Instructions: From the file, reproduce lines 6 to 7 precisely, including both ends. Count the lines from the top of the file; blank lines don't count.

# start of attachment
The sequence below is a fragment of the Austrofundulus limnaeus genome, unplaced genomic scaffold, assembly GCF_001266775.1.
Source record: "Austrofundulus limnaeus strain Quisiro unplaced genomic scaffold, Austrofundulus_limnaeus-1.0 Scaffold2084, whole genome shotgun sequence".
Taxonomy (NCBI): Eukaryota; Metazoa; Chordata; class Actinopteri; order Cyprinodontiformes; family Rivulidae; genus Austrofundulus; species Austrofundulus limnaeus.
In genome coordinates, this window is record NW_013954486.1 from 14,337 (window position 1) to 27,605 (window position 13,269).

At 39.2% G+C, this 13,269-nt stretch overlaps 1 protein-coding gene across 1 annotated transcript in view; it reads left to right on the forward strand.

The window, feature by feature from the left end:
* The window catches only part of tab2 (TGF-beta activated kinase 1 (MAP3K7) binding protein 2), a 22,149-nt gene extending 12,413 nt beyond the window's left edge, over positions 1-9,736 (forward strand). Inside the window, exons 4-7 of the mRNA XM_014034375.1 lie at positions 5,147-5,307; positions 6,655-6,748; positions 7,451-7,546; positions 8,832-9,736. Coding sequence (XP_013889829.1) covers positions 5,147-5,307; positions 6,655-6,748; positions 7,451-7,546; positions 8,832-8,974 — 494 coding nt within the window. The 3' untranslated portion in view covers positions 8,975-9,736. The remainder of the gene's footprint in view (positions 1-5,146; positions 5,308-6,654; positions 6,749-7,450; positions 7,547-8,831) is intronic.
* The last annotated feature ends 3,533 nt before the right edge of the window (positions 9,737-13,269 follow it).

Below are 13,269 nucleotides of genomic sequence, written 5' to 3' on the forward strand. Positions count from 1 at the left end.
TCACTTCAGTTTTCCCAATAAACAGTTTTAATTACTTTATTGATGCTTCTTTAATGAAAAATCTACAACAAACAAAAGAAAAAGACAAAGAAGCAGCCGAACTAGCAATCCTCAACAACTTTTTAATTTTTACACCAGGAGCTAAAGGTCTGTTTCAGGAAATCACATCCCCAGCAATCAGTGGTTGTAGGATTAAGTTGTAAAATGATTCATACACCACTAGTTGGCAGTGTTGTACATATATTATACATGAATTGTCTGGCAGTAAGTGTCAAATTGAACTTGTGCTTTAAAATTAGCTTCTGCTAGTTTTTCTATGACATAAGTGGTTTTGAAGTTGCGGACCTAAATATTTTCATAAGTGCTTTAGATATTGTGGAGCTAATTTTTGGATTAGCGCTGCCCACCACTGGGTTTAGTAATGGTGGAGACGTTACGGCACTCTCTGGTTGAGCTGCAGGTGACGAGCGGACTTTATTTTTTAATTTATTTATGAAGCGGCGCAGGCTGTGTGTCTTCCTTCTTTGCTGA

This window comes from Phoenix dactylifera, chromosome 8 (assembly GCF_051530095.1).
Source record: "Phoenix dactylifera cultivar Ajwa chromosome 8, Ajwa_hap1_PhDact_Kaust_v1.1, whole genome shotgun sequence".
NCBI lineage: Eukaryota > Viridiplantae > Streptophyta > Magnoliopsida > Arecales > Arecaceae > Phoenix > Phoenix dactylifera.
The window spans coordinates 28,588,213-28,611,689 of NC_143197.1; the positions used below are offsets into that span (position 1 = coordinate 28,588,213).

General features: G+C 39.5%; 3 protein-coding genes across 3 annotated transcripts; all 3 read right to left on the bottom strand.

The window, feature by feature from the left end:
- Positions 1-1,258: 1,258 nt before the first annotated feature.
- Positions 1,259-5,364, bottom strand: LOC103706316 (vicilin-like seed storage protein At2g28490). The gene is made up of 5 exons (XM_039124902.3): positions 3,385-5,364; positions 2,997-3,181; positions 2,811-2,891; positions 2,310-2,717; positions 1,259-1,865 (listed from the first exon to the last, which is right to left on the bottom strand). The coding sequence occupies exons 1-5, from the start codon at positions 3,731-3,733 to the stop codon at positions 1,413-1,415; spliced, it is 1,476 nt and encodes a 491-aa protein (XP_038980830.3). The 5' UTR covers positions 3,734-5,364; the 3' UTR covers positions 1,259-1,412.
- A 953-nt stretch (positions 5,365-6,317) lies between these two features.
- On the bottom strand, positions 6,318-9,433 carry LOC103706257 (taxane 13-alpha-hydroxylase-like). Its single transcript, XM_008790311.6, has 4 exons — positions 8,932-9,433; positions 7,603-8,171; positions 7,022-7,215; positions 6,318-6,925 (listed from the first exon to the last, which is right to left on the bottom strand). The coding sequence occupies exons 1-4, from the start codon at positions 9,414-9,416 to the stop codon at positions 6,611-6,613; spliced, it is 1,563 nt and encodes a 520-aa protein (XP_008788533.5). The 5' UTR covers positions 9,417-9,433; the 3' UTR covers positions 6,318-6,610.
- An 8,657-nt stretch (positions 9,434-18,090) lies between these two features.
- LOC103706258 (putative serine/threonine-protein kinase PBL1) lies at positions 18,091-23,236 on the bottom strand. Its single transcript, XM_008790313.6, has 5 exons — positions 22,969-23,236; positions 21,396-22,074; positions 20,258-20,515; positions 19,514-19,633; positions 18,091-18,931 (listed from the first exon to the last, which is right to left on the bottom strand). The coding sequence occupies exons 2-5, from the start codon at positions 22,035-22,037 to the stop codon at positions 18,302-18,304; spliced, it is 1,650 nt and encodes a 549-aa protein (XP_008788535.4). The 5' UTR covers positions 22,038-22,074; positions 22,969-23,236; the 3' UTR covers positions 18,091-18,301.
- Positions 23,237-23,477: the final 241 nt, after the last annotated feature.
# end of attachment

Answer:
The window, feature by feature from the left end:
* The window catches only part of tab2 (TGF-beta activated kinase 1 (MAP3K7) binding protein 2), a 22,149-nt gene extending 12,413 nt beyond the window's left edge, over positions 1-9,736 (forward strand). Inside the window, exons 4-7 of the mRNA XM_014034375.1 lie at positions 5,147-5,307; positions 6,655-6,748; positions 7,451-7,546; positions 8,832-9,736. Coding sequence (XP_013889829.1) covers positions 5,147-5,307; positions 6,655-6,748; positions 7,451-7,546; positions 8,832-8,974 — 494 coding nt within the window. The 3' untranslated portion in view covers positions 8,975-9,736. The remainder of the gene's footprint in view (positions 1-5,146; positions 5,308-6,654; positions 6,749-7,450; positions 7,547-8,831) is intronic.